Private Life (2018)
Writer & Director: Tamara Jenkins
Length: 2h 3min
Watch on Netflix
HopingForBaby.com Rating: 5 out of 5
Heads up, this review contains some spoilers so go watch the movie first on Netflix.
Damn! “Private Life” dives right into the deep end, with all the raw emotions that come up with infertility, IVF, and egg donation. It was funny at times, but mostly poignant (in a good way). Rachel (played by Kathryn Hahn) and Richard (played by Paul Giamatti) are in their 40s and have done multiple IUIs and now have to try out other means of artificial reproduction.
Rachel is categorized as having “advanced maternal age,” a medical term for women over 35 years old. Now they’ve reached the point of needing to do IVF due to Richard’s very low sperm count, plus he only has one testicle. Richard has to endure the cringe-worthy surgery called TESE (Testicular Sperm Extraction). I had preconceptions of what men go through during the IVF process and how they have it “easy.” But after learning about TESE, I take that back. The movie didn’t show the TESE surgery, just Richard holding an ice pack on his crotch afterwards in the hospital while Rachel was lying next to him, post-surgery from her egg retrieval. There was a bittersweet solidarity between the two of them in that moment.
But infertility has a way of wedging in between couples, and they inevitably have both minor and major fights. I watched this movie when it was first released in 2018, prior to my IVF procedures, and then I decided to watch it again after two rounds of IVF and only one resulting embryo. The first time I watched it I thought it was depressing. But the second time watching it I was shaking my head in agreement with many of the scenes. I genuinely liked how real it is, unlike some of the YouTube infertility couples that seem so glossy and keep me wondering, “Okay…but how do you really feel?”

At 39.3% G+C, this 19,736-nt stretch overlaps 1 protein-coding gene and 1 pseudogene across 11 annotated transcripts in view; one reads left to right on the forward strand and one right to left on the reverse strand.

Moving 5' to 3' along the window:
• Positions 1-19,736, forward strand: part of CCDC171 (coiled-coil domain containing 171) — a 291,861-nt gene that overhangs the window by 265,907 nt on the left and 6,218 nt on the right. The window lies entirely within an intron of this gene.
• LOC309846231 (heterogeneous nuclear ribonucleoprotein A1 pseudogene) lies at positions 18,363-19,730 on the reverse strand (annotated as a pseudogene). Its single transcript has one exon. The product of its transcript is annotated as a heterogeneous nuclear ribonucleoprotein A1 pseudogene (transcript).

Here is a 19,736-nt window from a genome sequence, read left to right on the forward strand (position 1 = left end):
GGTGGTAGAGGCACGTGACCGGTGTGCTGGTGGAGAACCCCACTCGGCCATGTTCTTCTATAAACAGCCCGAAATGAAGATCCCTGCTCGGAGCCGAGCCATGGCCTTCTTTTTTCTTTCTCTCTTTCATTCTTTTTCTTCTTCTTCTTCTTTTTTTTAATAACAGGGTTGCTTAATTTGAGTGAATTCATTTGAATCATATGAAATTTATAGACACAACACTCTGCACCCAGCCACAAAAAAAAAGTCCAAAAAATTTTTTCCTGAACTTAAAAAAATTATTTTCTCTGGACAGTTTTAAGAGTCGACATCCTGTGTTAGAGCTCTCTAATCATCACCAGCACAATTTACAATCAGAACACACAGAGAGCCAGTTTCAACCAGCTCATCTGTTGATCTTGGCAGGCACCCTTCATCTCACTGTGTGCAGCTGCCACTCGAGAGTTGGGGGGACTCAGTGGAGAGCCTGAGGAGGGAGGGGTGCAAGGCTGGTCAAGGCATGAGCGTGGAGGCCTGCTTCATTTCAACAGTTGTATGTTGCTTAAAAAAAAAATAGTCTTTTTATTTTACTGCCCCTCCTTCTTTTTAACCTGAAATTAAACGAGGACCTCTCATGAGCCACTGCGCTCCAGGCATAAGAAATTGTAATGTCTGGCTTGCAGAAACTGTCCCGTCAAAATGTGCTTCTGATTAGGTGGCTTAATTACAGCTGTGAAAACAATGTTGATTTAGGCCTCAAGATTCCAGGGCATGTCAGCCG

Richard and Rachel face facts and realize that IVF probably will not work for Rachel again. They decide to look into egg donation. Initially they were considering an anonymous donor but then decided to ask Sadie, Richard’s step-niece (not biologically related). Rachel thought this might be a good idea because she wanted it to be someone they knew. Sadie is a 25-year-old college drop out, unemployed, and has time on her hands to help out her step-uncle and step-aunt. Sadie undergoes the same egg retrieval process Rachel already went through before, minus the embryo transfer. Sadie learns she is a poor responder to the medication and that she has incredibly low egg count for her age. Her egg count is on par with a woman in their 40s. Had she not decided to be an egg donor she might not have known about her fertility issues. Sadie’s mother Cynthia (played by Molly Shannon) was totally against her daughter doing the egg retrieval. I like how this conflict erupted during Thanksgiving, because there’s no better time to have angry disagreement than on Thanksgiving Day. Although Cynthia was never on-board with her daughter’s decision and she comes across as not understanding, I think Cynthia just wanted what was best for her daughter.
On the surface, this movie might seem like a downer. But I found “Private Life” to be refreshing with its fearless exploration of what happens not only to the couple experiencing infertility but also the extended family. It’s also about grieving, over and over again. Richard and Rachel had to grieve for every failed IUI, failed IVF from both Rachel’s eggs and Sadie’s eggs, and also a failed adoption (birth mother got their hopes up then disappeared). It’s an accumulation of grief over time but also a testament to their perseverance, and perseverance does not have to be pretty. It can be furious, depressed, hopeful, and mournful. It can be also be found in those moments of caring for our emotions independently, rather than relying on our partner to build us back up. It can be found in sharing what we really think, even when we know it will hurt our partner to hear it.
But perseverance can also be found together as a couple through the shared experience of loss and moving forward with whatever happens next. I think “Private Life” showed all of the above and ended beautifully with the scene of them in the diner, waiting to meet a birth mother who might adopt to them. We don’t know how Rachel and Richard’s story ends, other than seeing the spark of hope come back into their eyes as they patiently wait.
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